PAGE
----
How do we create music?  What are the best and worst ways to create music?  Is it possible to answer these questions?  I try to answer them in my own life and will begin a discussion with this post.  So, here goes.  I hope that the end result is laudable.  I know the answer/end point and will concoct this path to get to the end.  The way I’ll approach these particular posts is to examine what NOT to do.  By examining what NOT to do, we might better deduce what TO DO.  (This series of posts, like some of my others, will be ongoing but intermittent.)

The overall title is  —   How NOT To Write Great Music.  But for these first posts, we will change “…Write Great Music,” to the more specific, “…Write A Hit Song.”  The title, therefore, is “How NOT To Write A Hit Song.”  I will outline a series of music compositional steps that might seem foolish, and guaranteed to result in not good music, but were followed in the creation of this music.  And despite the foolish musical suggestions/directions/prescriptions/steps, the result was Great Music, or a Hit Song.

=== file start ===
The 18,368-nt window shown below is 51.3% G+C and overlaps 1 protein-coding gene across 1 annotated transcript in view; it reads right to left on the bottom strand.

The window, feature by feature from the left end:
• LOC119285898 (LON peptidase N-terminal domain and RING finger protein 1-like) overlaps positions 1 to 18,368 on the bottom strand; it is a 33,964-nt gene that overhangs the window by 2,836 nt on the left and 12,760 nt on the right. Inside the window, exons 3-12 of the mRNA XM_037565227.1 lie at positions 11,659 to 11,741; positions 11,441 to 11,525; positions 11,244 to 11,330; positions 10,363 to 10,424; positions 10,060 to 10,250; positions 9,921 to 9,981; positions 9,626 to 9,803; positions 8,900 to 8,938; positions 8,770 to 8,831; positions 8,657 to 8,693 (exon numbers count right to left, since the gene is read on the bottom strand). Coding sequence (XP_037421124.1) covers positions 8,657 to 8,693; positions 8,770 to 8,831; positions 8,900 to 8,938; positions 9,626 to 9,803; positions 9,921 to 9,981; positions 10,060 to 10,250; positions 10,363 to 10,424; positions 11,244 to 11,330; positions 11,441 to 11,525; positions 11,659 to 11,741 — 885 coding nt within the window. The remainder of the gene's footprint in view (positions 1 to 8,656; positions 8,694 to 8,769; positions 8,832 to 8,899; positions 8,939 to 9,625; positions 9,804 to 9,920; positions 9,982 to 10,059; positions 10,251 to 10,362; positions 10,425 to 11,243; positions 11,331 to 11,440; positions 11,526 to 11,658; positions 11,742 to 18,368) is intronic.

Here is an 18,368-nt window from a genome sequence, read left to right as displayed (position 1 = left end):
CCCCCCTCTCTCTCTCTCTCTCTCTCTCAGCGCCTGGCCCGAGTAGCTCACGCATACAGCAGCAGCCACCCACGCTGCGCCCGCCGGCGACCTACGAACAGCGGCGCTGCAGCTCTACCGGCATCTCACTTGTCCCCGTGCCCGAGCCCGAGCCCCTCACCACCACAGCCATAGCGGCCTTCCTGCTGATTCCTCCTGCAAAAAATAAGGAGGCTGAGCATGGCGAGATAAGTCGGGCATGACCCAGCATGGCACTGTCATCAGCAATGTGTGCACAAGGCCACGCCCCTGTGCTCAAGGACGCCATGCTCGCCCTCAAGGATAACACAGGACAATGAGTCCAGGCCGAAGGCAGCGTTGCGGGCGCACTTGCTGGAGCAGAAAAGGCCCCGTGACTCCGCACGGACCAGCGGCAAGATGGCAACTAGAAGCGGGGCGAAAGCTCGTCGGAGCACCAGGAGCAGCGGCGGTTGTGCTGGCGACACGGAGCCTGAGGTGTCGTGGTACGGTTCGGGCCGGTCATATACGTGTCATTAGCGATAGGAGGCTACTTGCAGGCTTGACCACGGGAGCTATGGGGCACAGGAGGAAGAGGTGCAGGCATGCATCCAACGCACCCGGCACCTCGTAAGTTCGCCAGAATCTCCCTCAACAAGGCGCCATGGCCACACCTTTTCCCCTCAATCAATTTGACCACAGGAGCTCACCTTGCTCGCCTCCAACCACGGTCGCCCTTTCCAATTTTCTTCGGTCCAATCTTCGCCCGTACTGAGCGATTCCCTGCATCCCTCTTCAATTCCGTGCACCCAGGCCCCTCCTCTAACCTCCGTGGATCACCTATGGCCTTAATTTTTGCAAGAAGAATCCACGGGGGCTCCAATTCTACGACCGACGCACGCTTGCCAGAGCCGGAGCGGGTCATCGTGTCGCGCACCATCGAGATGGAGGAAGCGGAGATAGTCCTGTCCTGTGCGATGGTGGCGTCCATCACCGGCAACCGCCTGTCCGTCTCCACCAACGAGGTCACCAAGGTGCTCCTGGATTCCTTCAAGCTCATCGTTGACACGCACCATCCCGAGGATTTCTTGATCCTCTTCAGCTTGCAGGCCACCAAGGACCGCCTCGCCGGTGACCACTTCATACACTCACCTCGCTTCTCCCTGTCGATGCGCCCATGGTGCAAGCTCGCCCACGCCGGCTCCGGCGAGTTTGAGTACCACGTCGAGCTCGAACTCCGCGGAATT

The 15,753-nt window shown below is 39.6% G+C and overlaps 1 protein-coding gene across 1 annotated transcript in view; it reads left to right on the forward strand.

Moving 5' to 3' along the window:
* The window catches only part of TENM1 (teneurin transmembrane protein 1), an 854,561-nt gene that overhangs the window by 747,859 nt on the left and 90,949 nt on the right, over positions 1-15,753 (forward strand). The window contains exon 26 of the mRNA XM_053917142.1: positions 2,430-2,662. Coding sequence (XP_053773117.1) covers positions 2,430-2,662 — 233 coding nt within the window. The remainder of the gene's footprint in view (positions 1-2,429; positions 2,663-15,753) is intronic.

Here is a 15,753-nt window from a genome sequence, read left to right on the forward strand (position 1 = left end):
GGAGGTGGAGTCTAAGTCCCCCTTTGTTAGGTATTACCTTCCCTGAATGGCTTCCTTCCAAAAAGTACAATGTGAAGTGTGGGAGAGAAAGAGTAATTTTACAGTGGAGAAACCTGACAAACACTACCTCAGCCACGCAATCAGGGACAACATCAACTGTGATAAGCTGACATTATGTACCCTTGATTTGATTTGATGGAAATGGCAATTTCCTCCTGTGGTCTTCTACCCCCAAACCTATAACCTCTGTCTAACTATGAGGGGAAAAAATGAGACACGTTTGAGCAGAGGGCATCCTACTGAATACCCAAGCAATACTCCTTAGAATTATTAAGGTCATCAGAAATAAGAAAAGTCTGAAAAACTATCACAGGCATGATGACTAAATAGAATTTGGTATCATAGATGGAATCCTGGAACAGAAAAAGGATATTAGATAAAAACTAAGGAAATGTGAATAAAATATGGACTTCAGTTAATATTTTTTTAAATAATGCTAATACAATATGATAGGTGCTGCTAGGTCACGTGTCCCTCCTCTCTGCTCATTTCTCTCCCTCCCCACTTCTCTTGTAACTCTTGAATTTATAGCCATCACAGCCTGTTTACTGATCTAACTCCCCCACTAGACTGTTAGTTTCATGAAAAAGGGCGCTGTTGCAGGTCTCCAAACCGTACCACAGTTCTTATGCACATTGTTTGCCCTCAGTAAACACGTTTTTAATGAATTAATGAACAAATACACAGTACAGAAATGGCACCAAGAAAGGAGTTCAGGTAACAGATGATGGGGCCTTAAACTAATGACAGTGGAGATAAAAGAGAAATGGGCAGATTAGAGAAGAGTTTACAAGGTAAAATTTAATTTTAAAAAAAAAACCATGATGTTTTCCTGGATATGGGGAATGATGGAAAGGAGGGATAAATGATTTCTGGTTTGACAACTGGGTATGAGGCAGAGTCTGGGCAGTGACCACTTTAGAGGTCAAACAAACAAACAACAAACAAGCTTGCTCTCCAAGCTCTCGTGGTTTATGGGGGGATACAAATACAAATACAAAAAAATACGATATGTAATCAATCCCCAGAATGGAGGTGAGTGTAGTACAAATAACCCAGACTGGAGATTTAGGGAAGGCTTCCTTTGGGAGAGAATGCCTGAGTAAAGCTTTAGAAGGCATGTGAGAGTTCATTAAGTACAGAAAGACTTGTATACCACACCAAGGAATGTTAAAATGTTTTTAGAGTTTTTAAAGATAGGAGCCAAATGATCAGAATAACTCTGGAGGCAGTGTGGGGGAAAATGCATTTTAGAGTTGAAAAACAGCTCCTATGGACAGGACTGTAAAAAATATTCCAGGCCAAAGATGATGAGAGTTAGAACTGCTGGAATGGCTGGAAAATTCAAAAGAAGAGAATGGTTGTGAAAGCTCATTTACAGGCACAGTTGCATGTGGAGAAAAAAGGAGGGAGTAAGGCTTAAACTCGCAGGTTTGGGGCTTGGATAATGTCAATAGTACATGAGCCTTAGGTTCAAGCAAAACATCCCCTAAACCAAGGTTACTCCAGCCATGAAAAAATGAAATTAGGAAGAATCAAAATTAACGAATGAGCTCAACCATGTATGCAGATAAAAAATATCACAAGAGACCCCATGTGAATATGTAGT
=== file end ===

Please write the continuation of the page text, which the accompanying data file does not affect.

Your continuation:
How NOT To Write A Hit Song

1.  make it 7 minutes long

2.  use 5 different singers

3.  make sure that no singing is heard for the first 2 minutes of the song

4.  make sure the bass guitar only plays 3 different pitches (for all 7 minutes)

5.  make sure that the entire bass guitar melody is 6 notes long

6.  make sure that this 6-note bass guitar melody is played once and then repeated 51 times

A few questions for anyone reading this –

Do you think the above six (6) constructs are good advice for a songwriter?  For a composer?  (What’s the difference between a songwriter and a composer?)